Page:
Imagine the health of your eyes if you never wore sunglasses during beach time, gardening or outside exercise. Imagine your discomfort, even pain, if you were never able to keep insects from landing on your eyelids or laying their eggs in the delicate corners of your eyes! This is what horses experience in Hawaii (and every where else for that matter) when they don’t have the protection of a fly mask!
I have witnessed the horror of seeing horses have to deal with pesky flies as they land on their faces and swarm their eyes. And my barefoot farrier, Teddy, has shared numerous horror stories of massive eye infections in horses he visits around our beautiful island. He calls it “Fly Strike”; open wounds around the eyes that have become grossly infected from the horses scratching. This is a solvable issue!
A fly mask is very simple to place on a horse. The mesh is similar to a screen door, yet softer. It allows the horse to easily see while providing 100% protection from the pesky, and often very harmful, flies, bees and other flying insects. In addition, a fly mask keeps up to 75% of the suns’ harmful rays from the horse’s eyes! Think of the fly mask as a large pair of equine sunglasses! And this greatly reduces the possibility of a variety of eye issues, including cancers and Uveitus, the most common cause of blindness in horses!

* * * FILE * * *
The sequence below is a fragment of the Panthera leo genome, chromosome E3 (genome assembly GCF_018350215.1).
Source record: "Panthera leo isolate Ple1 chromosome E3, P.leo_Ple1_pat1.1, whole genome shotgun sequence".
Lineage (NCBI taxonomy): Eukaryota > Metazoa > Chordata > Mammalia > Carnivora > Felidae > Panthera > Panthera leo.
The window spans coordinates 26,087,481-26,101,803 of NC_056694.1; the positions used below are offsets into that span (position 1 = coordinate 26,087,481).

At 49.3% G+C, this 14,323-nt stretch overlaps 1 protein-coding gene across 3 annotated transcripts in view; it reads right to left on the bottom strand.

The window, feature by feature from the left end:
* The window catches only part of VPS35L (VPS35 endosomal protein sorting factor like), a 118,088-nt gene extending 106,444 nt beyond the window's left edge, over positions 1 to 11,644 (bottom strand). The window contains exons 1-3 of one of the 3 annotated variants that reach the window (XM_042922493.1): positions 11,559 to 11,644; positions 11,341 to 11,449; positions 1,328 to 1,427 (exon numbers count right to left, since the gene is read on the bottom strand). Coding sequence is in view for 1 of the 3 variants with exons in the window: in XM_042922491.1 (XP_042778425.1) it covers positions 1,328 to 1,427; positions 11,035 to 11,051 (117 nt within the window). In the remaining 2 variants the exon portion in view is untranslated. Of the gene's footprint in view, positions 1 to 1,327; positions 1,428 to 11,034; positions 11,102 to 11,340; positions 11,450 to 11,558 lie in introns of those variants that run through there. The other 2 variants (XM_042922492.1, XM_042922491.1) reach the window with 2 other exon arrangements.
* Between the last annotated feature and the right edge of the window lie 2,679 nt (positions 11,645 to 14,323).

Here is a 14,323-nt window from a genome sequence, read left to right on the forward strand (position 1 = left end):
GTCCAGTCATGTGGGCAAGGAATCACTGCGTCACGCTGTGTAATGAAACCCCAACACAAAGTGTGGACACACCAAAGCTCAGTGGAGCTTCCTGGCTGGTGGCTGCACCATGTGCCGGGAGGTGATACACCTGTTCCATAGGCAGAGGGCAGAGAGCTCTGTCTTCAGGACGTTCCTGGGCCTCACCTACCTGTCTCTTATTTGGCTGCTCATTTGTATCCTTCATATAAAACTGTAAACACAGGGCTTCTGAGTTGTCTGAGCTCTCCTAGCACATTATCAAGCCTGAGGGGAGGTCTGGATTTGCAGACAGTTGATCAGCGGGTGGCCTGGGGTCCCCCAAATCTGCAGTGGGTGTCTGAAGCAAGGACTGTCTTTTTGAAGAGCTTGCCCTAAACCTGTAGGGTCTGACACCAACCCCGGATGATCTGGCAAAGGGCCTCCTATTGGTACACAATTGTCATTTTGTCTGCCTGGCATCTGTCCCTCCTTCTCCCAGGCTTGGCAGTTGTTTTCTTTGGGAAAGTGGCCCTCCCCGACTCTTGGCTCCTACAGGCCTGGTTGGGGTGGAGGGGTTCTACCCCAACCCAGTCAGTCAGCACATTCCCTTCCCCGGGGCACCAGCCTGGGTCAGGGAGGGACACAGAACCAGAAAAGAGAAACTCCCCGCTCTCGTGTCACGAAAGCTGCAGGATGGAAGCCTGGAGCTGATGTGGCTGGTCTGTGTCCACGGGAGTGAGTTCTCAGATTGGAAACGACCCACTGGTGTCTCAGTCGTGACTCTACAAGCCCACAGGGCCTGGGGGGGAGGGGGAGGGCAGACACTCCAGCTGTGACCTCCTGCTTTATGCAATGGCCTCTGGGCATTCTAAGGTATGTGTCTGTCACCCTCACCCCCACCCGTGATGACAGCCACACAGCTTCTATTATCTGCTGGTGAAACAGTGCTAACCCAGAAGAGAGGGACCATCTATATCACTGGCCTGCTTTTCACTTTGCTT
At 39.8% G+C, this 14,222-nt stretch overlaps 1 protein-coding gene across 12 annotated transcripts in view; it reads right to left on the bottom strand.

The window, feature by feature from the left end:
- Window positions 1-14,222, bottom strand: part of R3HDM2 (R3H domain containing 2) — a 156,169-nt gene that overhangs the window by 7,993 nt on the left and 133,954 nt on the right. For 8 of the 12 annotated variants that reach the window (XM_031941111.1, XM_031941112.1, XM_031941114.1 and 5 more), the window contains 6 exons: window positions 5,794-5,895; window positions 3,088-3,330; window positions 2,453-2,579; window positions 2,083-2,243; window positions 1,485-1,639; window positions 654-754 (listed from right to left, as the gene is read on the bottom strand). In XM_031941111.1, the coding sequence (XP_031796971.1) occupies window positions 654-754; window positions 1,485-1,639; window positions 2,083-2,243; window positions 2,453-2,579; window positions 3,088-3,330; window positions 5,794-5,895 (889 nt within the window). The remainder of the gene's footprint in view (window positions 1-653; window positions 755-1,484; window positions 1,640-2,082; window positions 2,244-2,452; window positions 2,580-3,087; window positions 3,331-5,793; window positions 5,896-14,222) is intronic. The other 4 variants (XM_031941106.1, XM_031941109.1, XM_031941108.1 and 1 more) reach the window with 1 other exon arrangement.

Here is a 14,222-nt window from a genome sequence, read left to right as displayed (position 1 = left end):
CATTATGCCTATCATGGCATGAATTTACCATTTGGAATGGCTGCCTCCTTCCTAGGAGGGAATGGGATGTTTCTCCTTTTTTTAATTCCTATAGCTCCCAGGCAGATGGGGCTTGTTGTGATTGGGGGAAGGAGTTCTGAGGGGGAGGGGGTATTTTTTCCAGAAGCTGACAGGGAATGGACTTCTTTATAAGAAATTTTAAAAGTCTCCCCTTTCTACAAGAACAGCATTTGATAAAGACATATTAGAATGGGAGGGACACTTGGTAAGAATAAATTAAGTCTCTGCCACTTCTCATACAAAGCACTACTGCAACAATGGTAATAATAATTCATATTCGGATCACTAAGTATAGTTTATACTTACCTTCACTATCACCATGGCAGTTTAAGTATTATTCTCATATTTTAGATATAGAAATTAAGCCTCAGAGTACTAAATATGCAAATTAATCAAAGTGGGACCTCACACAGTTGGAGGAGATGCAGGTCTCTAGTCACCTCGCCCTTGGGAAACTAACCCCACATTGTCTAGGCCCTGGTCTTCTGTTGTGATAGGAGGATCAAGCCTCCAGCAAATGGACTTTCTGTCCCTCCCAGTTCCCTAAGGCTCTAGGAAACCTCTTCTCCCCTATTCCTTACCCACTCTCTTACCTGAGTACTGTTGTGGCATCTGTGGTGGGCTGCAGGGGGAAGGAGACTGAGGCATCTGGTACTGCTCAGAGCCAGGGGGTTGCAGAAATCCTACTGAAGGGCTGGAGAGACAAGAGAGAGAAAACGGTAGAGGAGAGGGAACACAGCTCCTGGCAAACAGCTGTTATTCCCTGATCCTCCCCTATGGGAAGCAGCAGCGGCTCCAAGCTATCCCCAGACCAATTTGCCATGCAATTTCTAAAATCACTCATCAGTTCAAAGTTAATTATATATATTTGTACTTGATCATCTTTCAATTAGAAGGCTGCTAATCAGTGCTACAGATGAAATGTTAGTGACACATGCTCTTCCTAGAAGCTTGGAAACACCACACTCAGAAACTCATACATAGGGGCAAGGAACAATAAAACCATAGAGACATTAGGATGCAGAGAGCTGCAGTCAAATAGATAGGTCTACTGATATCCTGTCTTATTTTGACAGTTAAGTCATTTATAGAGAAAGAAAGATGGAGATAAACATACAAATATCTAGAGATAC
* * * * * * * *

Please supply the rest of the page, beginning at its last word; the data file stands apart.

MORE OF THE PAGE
Fly masks are usually available for purchase at our local feed and tack stores. They cost around $18.00 to $24.00 and come in a variety of sizes, styles and colors. They can easily last for years, if property cleaned and stored. For some reason, when I have been unable to purchase a replacement mask at Tractor Supply in Hilo, or Waimea Feed in Waimea, I have resorted to making an on-line purchase. This has resulted in the frustration of receiving the “Not able to send to your zip code!” announcement. “Why,?” you might ask? I have no idea!!! But, that doesn’t deter me from purchasing and then sending the mask to a friend or family member on the mainland, and asking them to forward it on to me. Sounds like a pain in the okole, right? Absolutely! But, the alternative is much worse – a cancerous lesion that must be surgically removed, or the horse going blind and losing an eye! Now that is a bullet to definitely dodge…
Unless it’s raining, Palmer always wear’s his fly mask during daylight hours. It is a non-negotiable part of his morning routine. And, I am pretty sure he appreciates the extra care and comfort this simple addition provides. I know that I rest easier because Palmer is comfortable and protected as he grazes the lush green grasses of our Hamakua Coast!